Pangos West Coast Wrap-Up

There were a number of interesting prospects at the Pangos Camp this past weekend, but many were from outside of the west. Jeff Withey, Hollis Thompson and a few other guys were among the top West Coast players at the camp...

The hoped for influx of West Coast talent failed to materialize at the second day of the Pangos All-American Camp. We sympathize with event organizer Dinos Trigonis, as it is no doubt difficult to get kids out at this time of the year. After playing three weekends in April, then at the Cactus Classic in Arizona and the various tournaments over Memorial Day, it's not surprising that a lot of kids decided to take the weekend off.

There were some very good-looking athletes at Pangos, but they were almost without fail from Georgia, Texas or some other state outside of the west. This was a very difficult environment to do any true evaluations, as most of the players were basically just running up and down, jacking bad shots and playing no defense. With that in mind, here are some thoughts on the West Coast players we did see.

Hollis Thompson, 6-5 SO SF Los Angeles (Calif.) Loyola. As we wrote after the first day, Thompson has a chance to be special. He was the best West Coast prospect in attendance at this event. For a kid still growing into a long and gangly body, he moves remarkably well. Thompson seems to glide effortlessly around the court, but he will surprise you with a quick move. He can shoot it to the stripe and he has good ball skills. He also knows how to play the game. While most of the kids were just jacking shots, Thompson actually tried to play the game the right way. He threw the ball into the post, moved without the ball, went backdoor against an overplay, etc. With continued development, he projects to being one of the elite players in the national class of 2009.

Jeff Withey, 6-11 JR C San Diego (Calif.) Horizon. Withey has made noticeable and dramatic improvement from where he was a year ago as a prospect. He still has a tendency to play "small" at times (brings the ball down too often), but he's much better at finishing around the basket. While he's added strength since last summer, he still needs to get bigger and stronger to succeed in the Big East. But given the development he's shown to date, we expect him to ultimately be a very good player for Louisville.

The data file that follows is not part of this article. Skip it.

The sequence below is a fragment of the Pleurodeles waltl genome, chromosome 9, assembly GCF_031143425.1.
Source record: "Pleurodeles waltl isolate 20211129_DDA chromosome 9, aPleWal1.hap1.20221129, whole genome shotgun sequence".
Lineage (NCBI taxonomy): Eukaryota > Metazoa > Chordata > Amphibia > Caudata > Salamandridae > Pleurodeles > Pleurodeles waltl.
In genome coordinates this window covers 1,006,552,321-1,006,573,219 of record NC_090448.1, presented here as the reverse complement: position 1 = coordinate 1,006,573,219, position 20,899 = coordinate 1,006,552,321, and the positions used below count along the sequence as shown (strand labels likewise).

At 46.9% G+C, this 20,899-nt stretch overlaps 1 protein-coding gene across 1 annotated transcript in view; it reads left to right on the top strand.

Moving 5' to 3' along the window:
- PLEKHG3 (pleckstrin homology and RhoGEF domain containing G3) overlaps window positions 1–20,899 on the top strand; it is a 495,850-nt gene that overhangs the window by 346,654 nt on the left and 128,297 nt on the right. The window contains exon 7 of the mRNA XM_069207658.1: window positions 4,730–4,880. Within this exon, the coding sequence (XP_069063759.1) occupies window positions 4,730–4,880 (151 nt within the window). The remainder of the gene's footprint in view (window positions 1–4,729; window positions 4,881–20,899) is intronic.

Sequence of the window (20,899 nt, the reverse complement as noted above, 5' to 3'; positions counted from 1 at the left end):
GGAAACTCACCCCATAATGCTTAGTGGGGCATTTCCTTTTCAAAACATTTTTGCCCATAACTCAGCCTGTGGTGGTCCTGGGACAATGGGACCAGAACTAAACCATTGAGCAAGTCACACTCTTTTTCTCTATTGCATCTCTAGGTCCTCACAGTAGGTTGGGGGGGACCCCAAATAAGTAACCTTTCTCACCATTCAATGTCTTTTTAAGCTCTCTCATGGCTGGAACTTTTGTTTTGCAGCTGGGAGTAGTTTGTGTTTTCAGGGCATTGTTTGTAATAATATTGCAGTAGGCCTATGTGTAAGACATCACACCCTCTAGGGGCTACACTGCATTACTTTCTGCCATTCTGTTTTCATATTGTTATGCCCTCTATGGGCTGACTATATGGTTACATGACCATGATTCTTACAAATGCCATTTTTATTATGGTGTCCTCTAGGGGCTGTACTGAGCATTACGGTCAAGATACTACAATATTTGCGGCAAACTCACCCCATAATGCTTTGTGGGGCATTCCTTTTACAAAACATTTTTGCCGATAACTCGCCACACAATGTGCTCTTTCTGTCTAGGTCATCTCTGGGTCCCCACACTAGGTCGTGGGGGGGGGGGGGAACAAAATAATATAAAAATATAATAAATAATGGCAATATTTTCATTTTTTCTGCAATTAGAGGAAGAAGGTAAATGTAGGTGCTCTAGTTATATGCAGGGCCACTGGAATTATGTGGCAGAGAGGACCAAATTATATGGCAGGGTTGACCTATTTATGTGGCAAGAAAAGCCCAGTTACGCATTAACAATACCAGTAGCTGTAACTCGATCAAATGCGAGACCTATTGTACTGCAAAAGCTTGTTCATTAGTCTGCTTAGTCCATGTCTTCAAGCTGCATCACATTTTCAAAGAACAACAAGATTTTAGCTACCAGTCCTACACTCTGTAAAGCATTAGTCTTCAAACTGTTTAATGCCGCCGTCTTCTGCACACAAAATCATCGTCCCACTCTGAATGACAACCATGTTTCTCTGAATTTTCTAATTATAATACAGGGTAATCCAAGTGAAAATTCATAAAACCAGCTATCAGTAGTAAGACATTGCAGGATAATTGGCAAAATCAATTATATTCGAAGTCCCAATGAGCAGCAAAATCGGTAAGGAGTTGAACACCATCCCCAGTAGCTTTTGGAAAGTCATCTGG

Demar DeRozan, 6-5 JR SF Compton (Calif.) High. DeRozan has made very good progress as a prospect in the last year, but this kind of event doesn't bring out the best in him. DeRozan's problem in the past has been a tendency to look for the highlight play, at the expense of playing to win. In this event, where very few kids were playing to win (little defense, tons of selfish shots), DeRozan was content to cast up a few jumpers and look for some dunks in transition. However, we've seen enough of DeRozan is competitive situations over the last couple months to know that he's a lot better than he showed at this camp. His shot is now a legitimate weapon, with range to 20-21 feet. For DeRozan to reach his potential (which is as high as any wing's in the class), he'll need to focus more on his defense and rebounding. With his body, and exceptional athleticism, there's not reason he can't be a great defender and above average rebounder.

D.J. Seeley, 6-3 JR SG Modesto (Calif.) Modesto Christian. We didn't see a lot of Seeley, but he was impressive in the limited viewing we had. He's one of the best pure scorers in the West Coast class of 2008. He can create his shot seemingly at will and he's effective from multiple spots on the floor. In a camp setting, which is all about creating your own shot, it's not surprising that Seeley showed well. Like a lot of players with his scoring ability, Seeley is primarily concerned with the offensive part of the game. He has the potential to be an impact player at the Pac-10 level if he can diversify his game. He's got good ball skills and he should get better at creating for his teammates. Defense is not a real priority for him at this time, but he's got the quickness and overall athleticism to ultimately be a good defender. Seeley has a high upside and it will be interesting to see just how good he gets when he arrives at Cal in another fifteen months or so.